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By Roberto Loiederman | February 25, 2002
LOS ANGELES - A 20-year-old man from California takes up arms in a cause counter to U.S. military operations in Asia. When his situation becomes known, it makes banner headlines and is the lead story on TV news shows. Members of the young man's heartbroken (and broken) family give interviews; they're sure that their loved one could not have committed such acts. Some say that he's a traitor and should have his U.S. citizenship taken away. The crime is discussed in such serious terms that many think the death penalty is the appropriate judicial outcome.
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NEWS
By Mary K. Tilghman | March 4, 2014
With a smudge of ash on his forehead and a friendly smile lighting up his face, the Rev. Kristofer Lindh-Payne will be spending Ash Wednesday greeting morning and evening commuters at the Ridgely Road light rail station. After a hearty "Good morning," he will remind passersby that it's Ash Wednesday and offers to draw the traditional ash cross on their foreheads. An intimate ritual taking place in a public setting, it's an unusual way to start Christianity's solemn season of Lent.
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NEWS
By Laura Sullivan and Laura Sullivan,SUN NATIONAL STAFF | February 14, 2002
ALEXANDRIA, Va. - John Walker Lindh pleaded not guilty yesterday to charges that he conspired to kill Americans and aided Osama bin Laden's terrorist network as the parents and widow of the first American killed by enemy fire in Afghanistan watched intently from the packed courtroom. In a quiet, polite voice, Lindh said, "Not guilty, sir," when U.S. District Judge T.S. Ellis III asked how he wanted to plead to the 10-count federal indictment against him. His attorneys requested a jury trial, which was tentatively scheduled to begin in late August.
NEWS
By Richard A. Serrano and Richard A. Serrano,LOS ANGELES TIMES | April 5, 2007
Washington -- The parents of John Walker Lindh, who is serving a 20-year sentence in the country's toughest federal prison, stepped up their request for his release, noting yesterday that the first U.S. war-crimes tribunal in Guantanamo Bay, Cuba, recently resulted in a sentence of just nine months for an Australian detainee held since late 2001. "John has been in prison for more than five years," said his mother, Marilyn Walker. "It's time for him to come home." This, said his lead attorney, James J. Brosnahan of San Francisco, "is a simple cry for justice."
NEWS
By NEW YORK TIMES NEWS SERVICE | September 13, 2003
STOCKHOLM, Sweden - As thousands of Swedes continued to pay tribute to Anna Lindh, the foreign minister who was fatally stabbed at a Stockholm department store on Wednesday, the police said they might have a videotape showing her killer. The police had initially said that there was no closed-circuit television footage of the area where Lindh was attacked, but they acknowledged yesterday that they were studying a tape taken from the floor above. The store is made up of galleries around a central atrium.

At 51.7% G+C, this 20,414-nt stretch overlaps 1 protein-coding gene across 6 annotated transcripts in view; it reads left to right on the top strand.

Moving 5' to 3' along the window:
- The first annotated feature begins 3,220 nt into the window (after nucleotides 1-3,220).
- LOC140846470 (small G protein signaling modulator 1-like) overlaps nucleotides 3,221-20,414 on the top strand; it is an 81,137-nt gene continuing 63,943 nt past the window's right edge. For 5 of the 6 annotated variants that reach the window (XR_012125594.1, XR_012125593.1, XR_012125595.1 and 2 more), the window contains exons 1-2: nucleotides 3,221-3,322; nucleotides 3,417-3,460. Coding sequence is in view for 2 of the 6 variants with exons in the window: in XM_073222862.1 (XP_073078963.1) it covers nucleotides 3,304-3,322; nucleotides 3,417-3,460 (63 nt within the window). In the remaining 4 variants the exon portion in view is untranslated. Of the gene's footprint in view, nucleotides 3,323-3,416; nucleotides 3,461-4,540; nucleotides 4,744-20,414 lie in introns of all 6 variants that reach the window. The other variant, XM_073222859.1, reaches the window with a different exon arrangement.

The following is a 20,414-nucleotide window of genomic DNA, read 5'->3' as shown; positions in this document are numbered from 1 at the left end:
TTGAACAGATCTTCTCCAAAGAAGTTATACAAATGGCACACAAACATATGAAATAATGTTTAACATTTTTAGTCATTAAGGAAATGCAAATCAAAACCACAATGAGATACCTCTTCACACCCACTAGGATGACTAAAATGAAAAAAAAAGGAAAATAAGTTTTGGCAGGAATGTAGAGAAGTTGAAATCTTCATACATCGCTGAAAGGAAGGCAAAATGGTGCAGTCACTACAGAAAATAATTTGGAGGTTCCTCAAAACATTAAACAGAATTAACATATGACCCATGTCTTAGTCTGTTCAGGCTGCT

NEWS
By Richard A. Serrano and Richard A. Serrano,LOS ANGELES TIMES | April 5, 2007
Washington -- The parents of John Walker Lindh, who is serving a 20-year sentence in the country's toughest federal prison, stepped up their request for his release, noting yesterday that the first U.S. war-crimes tribunal in Guantanamo Bay, Cuba, recently resulted in a sentence of just nine months for an Australian detainee held since late 2001. "John has been in prison for more than five years," said his mother, Marilyn Walker. "It's time for him to come home." This, said his lead attorney, James J. Brosnahan of San Francisco, "is a simple cry for justice."
SPORTS
By Bill Glauber and Bill Glauber,Staff Writer | February 16, 1992
MERIBEL, France -- They came slashing down this mountain that was covered in a milky-white mist of fog and snow. There were Swiss and Germans and French and Austrians.Stuck in their tucks and their helmets, they looked like a bunch of Volkswagen bugs on skis. One by one they appeared over the ridge and rumbled to this bowl, where a crowd of 15,000 was waiting and cheering and clanging cowbells.This was to be Europe's race, this women's downhill at the Winter Olympics. And these were Europe's champions.
NEWS
By Laura Sullivan and Laura Sullivan,SUN NATIONAL STAFF | January 25, 2002
ALEXANDRIA, Va. - John Walker Lindh, the 20-year-old American who authorities say left a wealthy San Francisco suburb to fight on a scorched desert battlefield alongside the Taliban, made his first public appearance here yesterday to face charges that he conspired to kill Americans in Afghanistan. Wearing a dark-green prison jumpsuit with his arms at his side, Lindh answered quietly but clearly, "Yes, I do," when U.S. Magistrate Judge W. Curtis Sewell asked whether he understood the charges against him. Asked whether he had any questions, Lindh replied, "No, sir, I don't have any questions."
NEWS
By Laura Sullivan and Laura Sullivan,SUN NATIONAL STAFF | October 5, 2002
ALEXANDRIA, Va. - John Walker Lindh, the young Californian who took up arms to fight with the Taliban in Afghanistan, was sentenced to 20 years in prison yesterday after he tearfully said he had made a grave mistake. Repeatedly clenching his jaw to keep from crying, Lindh, 21, spoke clearly but with a faint foreign accent to U.S. District Judge T.S. Ellis III , as if English were not his native language. "I want the court to know, and I want the American people to know that had I realized then what I know now about the Taliban, I would never have joined them," he said during a 20-minute statement, as his mother and sister sobbed from a bench behind him. Lindh pleaded guilty in July to aiding the terror-sponsoring Taliban regime in a deal that spared him the threat of a life sentence.
NEWS
January 28, 2002
WHAT LEGAL consequence befalls John Walker Lindh will properly be decided in a federal courthouse. But how the nation comes to terms with this puzzling young man is a more complex matter. He's a 20-year-old, middle-class kid who seems more confused than malevolent, more daffy than threatening. The accent he feigned when he was captured and the silly bravado he has exhibited since betray an immaturity that is eerily common among this country's young adults. And yet Mr. Lindh took up with a very dangerous enemy, and involved himself in a violent religious movement that took a staggering number of American lives.
NEWS
By Richard A. Serrano and Lee Romney and Richard A. Serrano and Lee Romney,LOS ANGELES TIMES | September 29, 2004